1 Execution site(s)
Maria B., born in 1923, saw a Jew being killed in the column: “One day, we were walking with my two friends on the street where there is a long house today—it is close to Bank Aval. And to get to Kirov Street, we had to pass by that place. When we went out, it started to drizzle. On the street, we saw about 20 elderly Jewish men. Maybe there were less than that, but it seemed to me back then that there were twenty of them. They were undressed. They were shaking. I swear to you, I am telling the truth. One Jew from the column attempted to escape, but a German shot him dead on the spot just in front of us.” (Testimony n°1975, interviewed in Shchors, on November 24, 2015)
“In November 1941, passing by Profzoyuznaya Street, I saw a group of 18-20 people on Korolenko Street, escorted by one German and one policeman. The people in the column were Jews. Among them, I recognized Schnaper, 60 years old, and Yavker, 40 years old. After checking all the houses on Korolenko Street, the group left in the direction of the pine forest, located in the east of the town, 200-300m away from the last house on Korolenko Street. I thought that they were being taken to forced labor, but 40min later, I heard the bursts of gunfire.” [Deposition of the witness Konstantin S., made on June 8, 1944 to the Soviet commission; RG22.002M: Fond 7021, Opis 78, Delo 31]
Shchors (Snovsk) is located on the banks of the Snov River, 75 km northeast of Chernigov. The first Jewish settlements in Shchors dated back to the 19th century. Back then, the village was called Kozlovka. During the course of its history, its name changed several times. Prior to 1935, it was Snovsk. In 2016, it was renamed Snovsk again. There was a synagogue, a Jewish cemetery and a Yiddish school before the war. The majority of Jews lived off of craftsmanship and small trade. In the 30s, the Jewish population decreased due to the relocation of Jews to bigger cities and the Holodomor of 1932-1933. On the eve of the war, about 16% of the population was Jewish (1,402 Jews). The Germans occupied Shchors on September 3, 1941. By that time, about half of the prewar Jewish population had managed to evacuate and young Jewish men were enlisted in the army.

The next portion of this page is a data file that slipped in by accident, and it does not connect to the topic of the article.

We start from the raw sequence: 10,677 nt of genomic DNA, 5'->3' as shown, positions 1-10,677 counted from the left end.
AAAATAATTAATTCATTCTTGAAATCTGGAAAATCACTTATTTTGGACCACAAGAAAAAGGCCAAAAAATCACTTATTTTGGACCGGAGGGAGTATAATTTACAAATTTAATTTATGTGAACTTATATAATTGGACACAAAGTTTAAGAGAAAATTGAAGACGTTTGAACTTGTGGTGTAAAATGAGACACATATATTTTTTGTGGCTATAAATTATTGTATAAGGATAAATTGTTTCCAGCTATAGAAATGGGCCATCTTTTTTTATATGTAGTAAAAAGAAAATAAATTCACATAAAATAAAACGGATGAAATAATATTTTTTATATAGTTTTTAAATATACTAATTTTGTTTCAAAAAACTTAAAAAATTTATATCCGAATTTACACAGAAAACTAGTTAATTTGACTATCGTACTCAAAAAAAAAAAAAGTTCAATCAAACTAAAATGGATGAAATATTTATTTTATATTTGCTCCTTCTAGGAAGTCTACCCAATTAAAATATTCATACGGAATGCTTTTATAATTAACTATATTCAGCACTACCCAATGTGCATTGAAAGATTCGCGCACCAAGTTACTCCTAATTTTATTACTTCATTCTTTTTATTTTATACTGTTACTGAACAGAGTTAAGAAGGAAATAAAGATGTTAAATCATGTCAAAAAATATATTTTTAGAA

Immediately after the Germans’ arrival, all Jews were registered and marked. All the Jews were relocated in the open ghetto, which existed till its liquidation in January 1942. While confined in the ghetto, the Jews were subjected to perform different kinds of forced labor. In November, about 50 men were taken to be shot in the forest, under the pretext of being taken for forced labor. The remaining Jews were killed in January 1942. About men were killed in Shchors while about 500 women and children were escorted to Chernihiv and murdered there shortly after. The last shootings of the Jews found in the nearby villages were conducted in September 1942 at the same site.
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